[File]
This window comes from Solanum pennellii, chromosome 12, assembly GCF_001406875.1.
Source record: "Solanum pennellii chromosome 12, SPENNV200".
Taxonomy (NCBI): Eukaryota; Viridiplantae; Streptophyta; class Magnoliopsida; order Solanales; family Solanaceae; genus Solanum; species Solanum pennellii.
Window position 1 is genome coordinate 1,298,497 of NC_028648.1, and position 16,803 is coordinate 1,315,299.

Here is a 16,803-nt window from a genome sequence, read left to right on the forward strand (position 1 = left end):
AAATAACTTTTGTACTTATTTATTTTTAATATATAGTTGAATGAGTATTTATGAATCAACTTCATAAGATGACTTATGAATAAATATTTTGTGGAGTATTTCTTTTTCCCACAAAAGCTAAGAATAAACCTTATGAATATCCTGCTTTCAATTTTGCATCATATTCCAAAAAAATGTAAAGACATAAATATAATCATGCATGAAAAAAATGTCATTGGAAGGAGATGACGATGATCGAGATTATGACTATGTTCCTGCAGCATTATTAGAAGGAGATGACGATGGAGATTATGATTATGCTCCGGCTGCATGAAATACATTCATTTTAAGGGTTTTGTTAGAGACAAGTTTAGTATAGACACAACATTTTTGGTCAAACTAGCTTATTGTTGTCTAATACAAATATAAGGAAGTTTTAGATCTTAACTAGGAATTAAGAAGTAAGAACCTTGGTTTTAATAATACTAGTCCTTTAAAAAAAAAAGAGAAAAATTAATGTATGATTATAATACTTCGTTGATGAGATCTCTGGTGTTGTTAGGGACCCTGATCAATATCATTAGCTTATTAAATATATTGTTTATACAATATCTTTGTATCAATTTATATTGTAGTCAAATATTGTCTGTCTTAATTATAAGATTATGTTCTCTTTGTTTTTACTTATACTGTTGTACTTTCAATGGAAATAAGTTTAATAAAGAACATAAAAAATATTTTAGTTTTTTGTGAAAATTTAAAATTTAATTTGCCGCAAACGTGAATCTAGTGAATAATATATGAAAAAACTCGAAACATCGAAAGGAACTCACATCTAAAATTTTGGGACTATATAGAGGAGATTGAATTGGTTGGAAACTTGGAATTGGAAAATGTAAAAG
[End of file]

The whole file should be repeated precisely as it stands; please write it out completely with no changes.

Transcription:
This window comes from Solanum pennellii, chromosome 12, assembly GCF_001406875.1.
Source record: "Solanum pennellii chromosome 12, SPENNV200".
Taxonomy (NCBI): Eukaryota; Viridiplantae; Streptophyta; class Magnoliopsida; order Solanales; family Solanaceae; genus Solanum; species Solanum pennellii.
Window position 1 is genome coordinate 1,298,497 of NC_028648.1, and position 16,803 is coordinate 1,315,299.

Here is a 16,803-nt window from a genome sequence, read left to right on the forward strand (position 1 = left end):
AAATAACTTTTGTACTTATTTATTTTTAATATATAGTTGAATGAGTATTTATGAATCAACTTCATAAGATGACTTATGAATAAATATTTTGTGGAGTATTTCTTTTTCCCACAAAAGCTAAGAATAAACCTTATGAATATCCTGCTTTCAATTTTGCATCATATTCCAAAAAAATGTAAAGACATAAATATAATCATGCATGAAAAAAATGTCATTGGAAGGAGATGACGATGATCGAGATTATGACTATGTTCCTGCAGCATTATTAGAAGGAGATGACGATGGAGATTATGATTATGCTCCGGCTGCATGAAATACATTCATTTTAAGGGTTTTGTTAGAGACAAGTTTAGTATAGACACAACATTTTTGGTCAAACTAGCTTATTGTTGTCTAATACAAATATAAGGAAGTTTTAGATCTTAACTAGGAATTAAGAAGTAAGAACCTTGGTTTTAATAATACTAGTCCTTTAAAAAAAAAAGAGAAAAATTAATGTATGATTATAATACTTCGTTGATGAGATCTCTGGTGTTGTTAGGGACCCTGATCAATATCATTAGCTTATTAAATATATTGTTTATACAATATCTTTGTATCAATTTATATTGTAGTCAAATATTGTCTGTCTTAATTATAAGATTATGTTCTCTTTGTTTTTACTTATACTGTTGTACTTTCAATGGAAATAAGTTTAATAAAGAACATAAAAAATATTTTAGTTTTTTGTGAAAATTTAAAATTTAATTTGCCGCAAACGTGAATCTAGTGAATAATATATGAAAAAACTCGAAACATCGAAAGGAACTCACATCTAAAATTTTGGGACTATATAGAGGAGATTGAATTGGTTGGAAACTTGGAATTGGAAAATGTAAAAG